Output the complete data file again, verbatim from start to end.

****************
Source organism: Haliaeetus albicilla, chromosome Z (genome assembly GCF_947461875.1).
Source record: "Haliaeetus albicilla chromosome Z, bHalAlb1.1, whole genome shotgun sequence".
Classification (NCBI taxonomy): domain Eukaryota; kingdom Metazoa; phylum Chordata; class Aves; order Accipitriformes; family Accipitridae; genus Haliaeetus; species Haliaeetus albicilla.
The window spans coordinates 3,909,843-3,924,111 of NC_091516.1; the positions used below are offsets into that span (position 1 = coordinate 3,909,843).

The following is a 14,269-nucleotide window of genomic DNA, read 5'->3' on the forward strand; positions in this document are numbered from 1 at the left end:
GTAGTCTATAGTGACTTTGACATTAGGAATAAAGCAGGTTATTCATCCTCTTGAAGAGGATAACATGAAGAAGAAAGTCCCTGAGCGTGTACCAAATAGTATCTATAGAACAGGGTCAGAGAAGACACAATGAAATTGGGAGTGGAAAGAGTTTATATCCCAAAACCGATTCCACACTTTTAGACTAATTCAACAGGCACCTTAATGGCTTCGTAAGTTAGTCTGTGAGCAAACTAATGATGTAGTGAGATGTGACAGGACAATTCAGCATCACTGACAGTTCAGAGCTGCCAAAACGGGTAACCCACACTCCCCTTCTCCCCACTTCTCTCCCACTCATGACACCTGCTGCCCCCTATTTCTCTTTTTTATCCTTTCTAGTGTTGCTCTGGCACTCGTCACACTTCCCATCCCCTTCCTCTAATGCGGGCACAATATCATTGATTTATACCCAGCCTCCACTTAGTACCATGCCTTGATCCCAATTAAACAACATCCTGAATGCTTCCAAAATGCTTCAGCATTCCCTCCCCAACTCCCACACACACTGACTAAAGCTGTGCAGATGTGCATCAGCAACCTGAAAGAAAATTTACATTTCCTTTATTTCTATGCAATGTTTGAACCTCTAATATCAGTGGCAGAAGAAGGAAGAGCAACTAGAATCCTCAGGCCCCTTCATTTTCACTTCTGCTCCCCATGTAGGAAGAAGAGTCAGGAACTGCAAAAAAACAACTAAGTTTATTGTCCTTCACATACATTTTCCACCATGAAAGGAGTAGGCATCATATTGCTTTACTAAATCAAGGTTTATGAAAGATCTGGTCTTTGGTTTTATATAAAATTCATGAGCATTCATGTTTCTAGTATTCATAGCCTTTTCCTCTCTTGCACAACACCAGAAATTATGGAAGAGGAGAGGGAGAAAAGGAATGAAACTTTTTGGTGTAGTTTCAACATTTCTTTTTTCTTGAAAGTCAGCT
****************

Source organism: Haliaeetus albicilla, chromosome Z (genome assembly GCF_947461875.1).
Source record: "Haliaeetus albicilla chromosome Z, bHalAlb1.1, whole genome shotgun sequence".
Classification (NCBI taxonomy): domain Eukaryota; kingdom Metazoa; phylum Chordata; class Aves; order Accipitriformes; family Accipitridae; genus Haliaeetus; species Haliaeetus albicilla.
The window spans coordinates 3,909,843-3,924,111 of NC_091516.1; the positions used below are offsets into that span (position 1 = coordinate 3,909,843).

The following is a 14,269-nucleotide window of genomic DNA, read 5'->3' on the forward strand; positions in this document are numbered from 1 at the left end:
GTAGTCTATAGTGACTTTGACATTAGGAATAAAGCAGGTTATTCATCCTCTTGAAGAGGATAACATGAAGAAGAAAGTCCCTGAGCGTGTACCAAATAGTATCTATAGAACAGGGTCAGAGAAGACACAATGAAATTGGGAGTGGAAAGAGTTTATATCCCAAAACCGATTCCACACTTTTAGACTAATTCAACAGGCACCTTAATGGCTTCGTAAGTTAGTCTGTGAGCAAACTAATGATGTAGTGAGATGTGACAGGACAATTCAGCATCACTGACAGTTCAGAGCTGCCAAAACGGGTAACCCACACTCCCCTTCTCCCCACTTCTCTCCCACTCATGACACCTGCTGCCCCCTATTTCTCTTTTTTATCCTTTCTAGTGTTGCTCTGGCACTCGTCACACTTCCCATCCCCTTCCTCTAATGCGGGCACAATATCATTGATTTATACCCAGCCTCCACTTAGTACCATGCCTTGATCCCAATTAAACAACATCCTGAATGCTTCCAAAATGCTTCAGCATTCCCTCCCCAACTCCCACACACACTGACTAAAGCTGTGCAGATGTGCATCAGCAACCTGAAAGAAAATTTACATTTCCTTTATTTCTATGCAATGTTTGAACCTCTAATATCAGTGGCAGAAGAAGGAAGAGCAACTAGAATCCTCAGGCCCCTTCATTTTCACTTCTGCTCCCCATGTAGGAAGAAGAGTCAGGAACTGCAAAAAAACAACTAAGTTTATTGTCCTTCACATACATTTTCCACCATGAAAGGAGTAGGCATCATATTGCTTTACTAAATCAAGGTTTATGAAAGATCTGGTCTTTGGTTTTATATAAAATTCATGAGCATTCATGTTTCTAGTATTCATAGCCTTTTCCTCTCTTGCACAACACCAGAAATTATGGAAGAGGAGAGGGAGAAAAGGAATGAAACTTTTTGGTGTAGTTTCAACATTTCTTTTTTCTTGAAAGTCAGCT